Community open space. Land conservation / preservation could be a founding principle. i.e. purchase a ranch in Colorado and put the majority to land into conservation easement.
   Community garden, orchards, bees, chickens.
   Some shared gear: bikes, kayaks, camping and climbing gear etc.
   A few community vehicles: Since most of our cars stay parked all the time anyways.
   No mean people allowed.  Seriously, people should like and respect each other (or at least pretend to).

Obviously these are just off-the-cuff ideas and I know that these types of arrangements arent for everyone (they probably don't work for most people).  Again, I think its all about striking a good balance.  Id love to hear thoughts from our Mustachian Community, especially those who would be interested in establishing something in the Western US.  If this is already underway and just let me know how to get in on it. Maybe we should start a directory of potential cohousing projects in various states.  Building a community from scratch could be a lot of work but could turn out to be really cool as well.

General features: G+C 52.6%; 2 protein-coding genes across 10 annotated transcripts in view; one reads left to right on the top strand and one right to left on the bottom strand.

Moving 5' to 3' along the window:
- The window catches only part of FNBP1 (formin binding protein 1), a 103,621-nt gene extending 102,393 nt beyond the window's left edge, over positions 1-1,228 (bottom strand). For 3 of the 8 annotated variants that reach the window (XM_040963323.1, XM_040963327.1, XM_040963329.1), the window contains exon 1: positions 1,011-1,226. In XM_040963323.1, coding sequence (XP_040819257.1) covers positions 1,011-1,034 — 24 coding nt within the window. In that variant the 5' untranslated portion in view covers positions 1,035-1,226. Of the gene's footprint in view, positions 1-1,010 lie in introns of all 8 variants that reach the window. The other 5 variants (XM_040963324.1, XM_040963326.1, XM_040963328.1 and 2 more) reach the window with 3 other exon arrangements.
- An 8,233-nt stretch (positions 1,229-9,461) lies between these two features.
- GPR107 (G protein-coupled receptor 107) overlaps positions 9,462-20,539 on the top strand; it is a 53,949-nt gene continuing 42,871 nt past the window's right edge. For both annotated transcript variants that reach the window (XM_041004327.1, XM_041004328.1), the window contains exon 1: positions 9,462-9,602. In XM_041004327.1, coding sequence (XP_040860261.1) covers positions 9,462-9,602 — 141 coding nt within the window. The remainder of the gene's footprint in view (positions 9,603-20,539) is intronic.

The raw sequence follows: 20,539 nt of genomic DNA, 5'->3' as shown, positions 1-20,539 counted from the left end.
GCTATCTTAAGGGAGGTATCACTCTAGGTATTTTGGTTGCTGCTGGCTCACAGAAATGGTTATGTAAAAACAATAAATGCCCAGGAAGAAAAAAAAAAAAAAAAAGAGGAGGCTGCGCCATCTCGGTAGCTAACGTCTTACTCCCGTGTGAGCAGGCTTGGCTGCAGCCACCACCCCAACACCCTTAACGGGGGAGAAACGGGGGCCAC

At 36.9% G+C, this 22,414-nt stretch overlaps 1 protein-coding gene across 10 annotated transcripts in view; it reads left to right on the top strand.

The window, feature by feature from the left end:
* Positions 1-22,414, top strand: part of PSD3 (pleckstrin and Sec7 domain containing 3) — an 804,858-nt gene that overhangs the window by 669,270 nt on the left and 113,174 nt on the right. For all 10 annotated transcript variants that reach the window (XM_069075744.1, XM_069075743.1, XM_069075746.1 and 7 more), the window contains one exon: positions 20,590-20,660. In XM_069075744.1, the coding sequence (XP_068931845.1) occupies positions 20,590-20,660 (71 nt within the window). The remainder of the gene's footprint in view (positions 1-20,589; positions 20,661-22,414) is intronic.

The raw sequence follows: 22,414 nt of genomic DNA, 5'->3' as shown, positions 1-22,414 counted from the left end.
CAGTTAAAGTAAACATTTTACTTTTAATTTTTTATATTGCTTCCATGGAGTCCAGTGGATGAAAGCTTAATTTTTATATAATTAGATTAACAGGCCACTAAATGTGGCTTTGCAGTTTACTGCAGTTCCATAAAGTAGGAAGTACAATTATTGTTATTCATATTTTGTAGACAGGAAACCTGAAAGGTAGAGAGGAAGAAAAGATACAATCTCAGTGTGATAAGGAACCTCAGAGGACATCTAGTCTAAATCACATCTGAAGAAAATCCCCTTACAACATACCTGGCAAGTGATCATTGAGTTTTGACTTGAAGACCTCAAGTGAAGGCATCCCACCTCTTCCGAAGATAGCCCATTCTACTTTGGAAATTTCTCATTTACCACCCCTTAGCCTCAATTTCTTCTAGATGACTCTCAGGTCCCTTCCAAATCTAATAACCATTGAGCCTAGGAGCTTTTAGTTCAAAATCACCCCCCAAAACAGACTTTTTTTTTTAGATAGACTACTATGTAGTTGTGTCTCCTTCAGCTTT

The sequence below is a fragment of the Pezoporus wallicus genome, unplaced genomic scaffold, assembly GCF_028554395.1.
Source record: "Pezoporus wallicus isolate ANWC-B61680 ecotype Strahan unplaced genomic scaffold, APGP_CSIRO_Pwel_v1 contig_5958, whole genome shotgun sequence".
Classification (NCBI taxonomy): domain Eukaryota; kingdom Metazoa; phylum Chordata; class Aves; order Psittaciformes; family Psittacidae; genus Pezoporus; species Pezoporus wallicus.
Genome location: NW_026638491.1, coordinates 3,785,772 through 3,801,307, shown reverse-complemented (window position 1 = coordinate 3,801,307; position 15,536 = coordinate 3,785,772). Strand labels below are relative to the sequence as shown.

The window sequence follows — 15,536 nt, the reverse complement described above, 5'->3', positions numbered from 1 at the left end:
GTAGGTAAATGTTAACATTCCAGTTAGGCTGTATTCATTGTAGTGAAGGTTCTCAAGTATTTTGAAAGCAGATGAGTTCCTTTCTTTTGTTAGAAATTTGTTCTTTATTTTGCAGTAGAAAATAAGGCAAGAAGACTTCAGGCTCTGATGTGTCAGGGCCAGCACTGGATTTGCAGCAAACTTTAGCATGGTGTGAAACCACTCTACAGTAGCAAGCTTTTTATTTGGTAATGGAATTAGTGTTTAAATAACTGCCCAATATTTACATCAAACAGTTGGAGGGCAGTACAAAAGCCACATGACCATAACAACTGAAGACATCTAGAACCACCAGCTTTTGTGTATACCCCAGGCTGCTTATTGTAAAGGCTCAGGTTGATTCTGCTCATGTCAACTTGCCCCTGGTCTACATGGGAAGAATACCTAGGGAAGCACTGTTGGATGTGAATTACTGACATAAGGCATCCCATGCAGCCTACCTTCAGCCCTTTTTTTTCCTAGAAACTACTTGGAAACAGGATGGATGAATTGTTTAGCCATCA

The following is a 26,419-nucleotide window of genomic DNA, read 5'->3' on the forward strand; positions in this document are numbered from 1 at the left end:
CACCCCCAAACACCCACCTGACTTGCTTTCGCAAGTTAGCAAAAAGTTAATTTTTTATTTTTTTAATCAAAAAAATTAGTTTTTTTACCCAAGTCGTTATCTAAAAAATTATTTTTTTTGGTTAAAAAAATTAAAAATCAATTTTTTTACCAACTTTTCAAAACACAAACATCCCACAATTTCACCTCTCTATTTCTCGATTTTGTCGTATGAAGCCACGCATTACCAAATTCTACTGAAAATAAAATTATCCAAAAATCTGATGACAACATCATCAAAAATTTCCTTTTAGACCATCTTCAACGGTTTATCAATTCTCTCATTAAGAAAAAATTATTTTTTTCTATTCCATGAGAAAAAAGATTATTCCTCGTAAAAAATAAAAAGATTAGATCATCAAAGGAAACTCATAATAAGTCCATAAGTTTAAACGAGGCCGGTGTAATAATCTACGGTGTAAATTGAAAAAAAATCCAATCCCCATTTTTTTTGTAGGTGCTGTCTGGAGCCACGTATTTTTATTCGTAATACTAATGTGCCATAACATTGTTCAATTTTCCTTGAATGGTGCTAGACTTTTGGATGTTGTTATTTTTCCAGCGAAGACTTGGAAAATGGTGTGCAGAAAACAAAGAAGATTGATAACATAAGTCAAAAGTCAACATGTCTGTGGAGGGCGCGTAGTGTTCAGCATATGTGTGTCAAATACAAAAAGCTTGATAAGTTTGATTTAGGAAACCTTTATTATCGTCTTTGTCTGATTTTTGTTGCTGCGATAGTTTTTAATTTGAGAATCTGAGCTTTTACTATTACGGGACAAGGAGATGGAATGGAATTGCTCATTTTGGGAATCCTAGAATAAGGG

nobodyspecial

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Re: Interested in Co-Housing?
« Reply #1 on: October 16, 2016, 03:48:15 PM »
Fairly common here in the pacific northwest we looked into one being built locally.

In general they are great ... but...

Smaller/cheaper seemed great given the housing cost in this city. But - cost is all in the land, less sq ft of interior space didn't make much difference and since everything had to be architecturally designed, green certified, sustainable sourced etc the build costs were quite a bit higher. The cost/unit ended up being slightly more than a larger typical suburban house.

Mix of people is difficult. Given the costs and location (away from transit so land was cheap) it mainly attracts empty-nest retirees cashing in on the city house price boom. They object to the noise/damage to the gardens of young children so families don't buy in. If not careful it can turn into an assisted living facility without the assistance!

Zoning rules are inflexible. Plans were to have cycle paths and shared bikes, but building permits required a minimum number of parking spots per occupant so its hard to prevent it looking like a mall parking lot. Same with water usage. Plans for grey water recycling and low energy usage but city assumes the consumption of a 2500 sq ft McMansion for each unit. So you have to run in massively over specified services sufficent for an entire subdivision.